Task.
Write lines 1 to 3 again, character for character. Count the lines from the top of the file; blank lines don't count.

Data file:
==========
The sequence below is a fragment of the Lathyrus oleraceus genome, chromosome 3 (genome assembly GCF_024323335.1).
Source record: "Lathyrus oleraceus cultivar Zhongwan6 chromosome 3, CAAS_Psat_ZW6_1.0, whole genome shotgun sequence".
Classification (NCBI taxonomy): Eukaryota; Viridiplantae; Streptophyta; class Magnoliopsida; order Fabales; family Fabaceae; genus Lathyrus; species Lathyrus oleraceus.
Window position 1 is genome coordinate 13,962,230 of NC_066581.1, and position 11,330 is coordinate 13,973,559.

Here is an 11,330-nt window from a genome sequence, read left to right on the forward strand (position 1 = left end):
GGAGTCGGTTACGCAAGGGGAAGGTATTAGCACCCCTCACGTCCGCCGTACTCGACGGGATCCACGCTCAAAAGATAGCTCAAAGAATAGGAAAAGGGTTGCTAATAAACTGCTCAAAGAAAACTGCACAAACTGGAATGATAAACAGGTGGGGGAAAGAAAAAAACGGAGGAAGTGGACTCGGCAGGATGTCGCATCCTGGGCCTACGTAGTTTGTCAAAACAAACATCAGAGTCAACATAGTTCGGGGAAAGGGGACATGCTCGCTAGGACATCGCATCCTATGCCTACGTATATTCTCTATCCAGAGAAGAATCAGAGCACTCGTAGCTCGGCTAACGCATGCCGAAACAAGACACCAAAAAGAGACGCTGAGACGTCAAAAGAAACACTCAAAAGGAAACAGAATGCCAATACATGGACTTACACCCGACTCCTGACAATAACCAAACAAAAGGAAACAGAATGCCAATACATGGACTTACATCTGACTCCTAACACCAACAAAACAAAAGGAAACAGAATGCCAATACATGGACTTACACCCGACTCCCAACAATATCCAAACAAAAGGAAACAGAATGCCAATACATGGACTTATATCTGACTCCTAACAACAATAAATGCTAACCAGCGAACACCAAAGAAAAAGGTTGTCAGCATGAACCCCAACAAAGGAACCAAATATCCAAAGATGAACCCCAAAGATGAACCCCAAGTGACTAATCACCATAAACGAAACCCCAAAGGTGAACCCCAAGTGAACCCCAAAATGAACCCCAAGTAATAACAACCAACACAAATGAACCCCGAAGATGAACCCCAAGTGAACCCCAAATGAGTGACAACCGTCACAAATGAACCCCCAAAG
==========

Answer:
The sequence below is a fragment of the Lathyrus oleraceus genome, chromosome 3 (genome assembly GCF_024323335.1).
Source record: "Lathyrus oleraceus cultivar Zhongwan6 chromosome 3, CAAS_Psat_ZW6_1.0, whole genome shotgun sequence".
Classification (NCBI taxonomy): Eukaryota; Viridiplantae; Streptophyta; class Magnoliopsida; order Fabales; family Fabaceae; genus Lathyrus; species Lathyrus oleraceus.